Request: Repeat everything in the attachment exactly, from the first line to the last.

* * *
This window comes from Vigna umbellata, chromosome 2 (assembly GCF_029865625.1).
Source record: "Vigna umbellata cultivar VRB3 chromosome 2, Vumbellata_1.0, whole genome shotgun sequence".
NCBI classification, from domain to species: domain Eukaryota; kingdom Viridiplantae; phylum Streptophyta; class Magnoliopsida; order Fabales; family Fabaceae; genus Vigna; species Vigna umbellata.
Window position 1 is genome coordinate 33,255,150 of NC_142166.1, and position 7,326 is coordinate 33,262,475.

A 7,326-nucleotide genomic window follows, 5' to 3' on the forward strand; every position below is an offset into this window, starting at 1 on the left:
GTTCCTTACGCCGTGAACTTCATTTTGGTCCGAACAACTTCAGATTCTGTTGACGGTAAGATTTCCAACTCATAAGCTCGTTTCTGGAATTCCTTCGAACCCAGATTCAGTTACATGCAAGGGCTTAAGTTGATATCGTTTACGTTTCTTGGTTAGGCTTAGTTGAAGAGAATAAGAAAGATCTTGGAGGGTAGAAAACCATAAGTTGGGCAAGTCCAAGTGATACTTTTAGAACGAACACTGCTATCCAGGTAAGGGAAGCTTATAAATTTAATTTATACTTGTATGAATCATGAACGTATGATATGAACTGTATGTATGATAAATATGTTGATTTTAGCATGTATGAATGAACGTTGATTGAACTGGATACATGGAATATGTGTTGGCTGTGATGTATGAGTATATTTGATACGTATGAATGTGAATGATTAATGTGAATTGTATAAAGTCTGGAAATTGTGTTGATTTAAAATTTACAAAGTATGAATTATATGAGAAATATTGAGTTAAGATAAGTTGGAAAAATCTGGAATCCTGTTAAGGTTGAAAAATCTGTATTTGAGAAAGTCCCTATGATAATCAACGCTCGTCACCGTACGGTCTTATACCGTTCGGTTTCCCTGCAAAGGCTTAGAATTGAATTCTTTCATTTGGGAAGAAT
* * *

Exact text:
This window comes from Vigna umbellata, chromosome 2 (assembly GCF_029865625.1).
Source record: "Vigna umbellata cultivar VRB3 chromosome 2, Vumbellata_1.0, whole genome shotgun sequence".
NCBI classification, from domain to species: domain Eukaryota; kingdom Viridiplantae; phylum Streptophyta; class Magnoliopsida; order Fabales; family Fabaceae; genus Vigna; species Vigna umbellata.
Window position 1 is genome coordinate 33,255,150 of NC_142166.1, and position 7,326 is coordinate 33,262,475.

A 7,326-nucleotide genomic window follows, 5' to 3' on the forward strand; every position below is an offset into this window, starting at 1 on the left:
GTTCCTTACGCCGTGAACTTCATTTTGGTCCGAACAACTTCAGATTCTGTTGACGGTAAGATTTCCAACTCATAAGCTCGTTTCTGGAATTCCTTCGAACCCAGATTCAGTTACATGCAAGGGCTTAAGTTGATATCGTTTACGTTTCTTGGTTAGGCTTAGTTGAAGAGAATAAGAAAGATCTTGGAGGGTAGAAAACCATAAGTTGGGCAAGTCCAAGTGATACTTTTAGAACGAACACTGCTATCCAGGTAAGGGAAGCTTATAAATTTAATTTATACTTGTATGAATCATGAACGTATGATATGAACTGTATGTATGATAAATATGTTGATTTTAGCATGTATGAATGAACGTTGATTGAACTGGATACATGGAATATGTGTTGGCTGTGATGTATGAGTATATTTGATACGTATGAATGTGAATGATTAATGTGAATTGTATAAAGTCTGGAAATTGTGTTGATTTAAAATTTACAAAGTATGAATTATATGAGAAATATTGAGTTAAGATAAGTTGGAAAAATCTGGAATCCTGTTAAGGTTGAAAAATCTGTATTTGAGAAAGTCCCTATGATAATCAACGCTCGTCACCGTACGGTCTTATACCGTTCGGTTTCCCTGCAAAGGCTTAGAATTGAATTCTTTCATTTGGGAAGAAT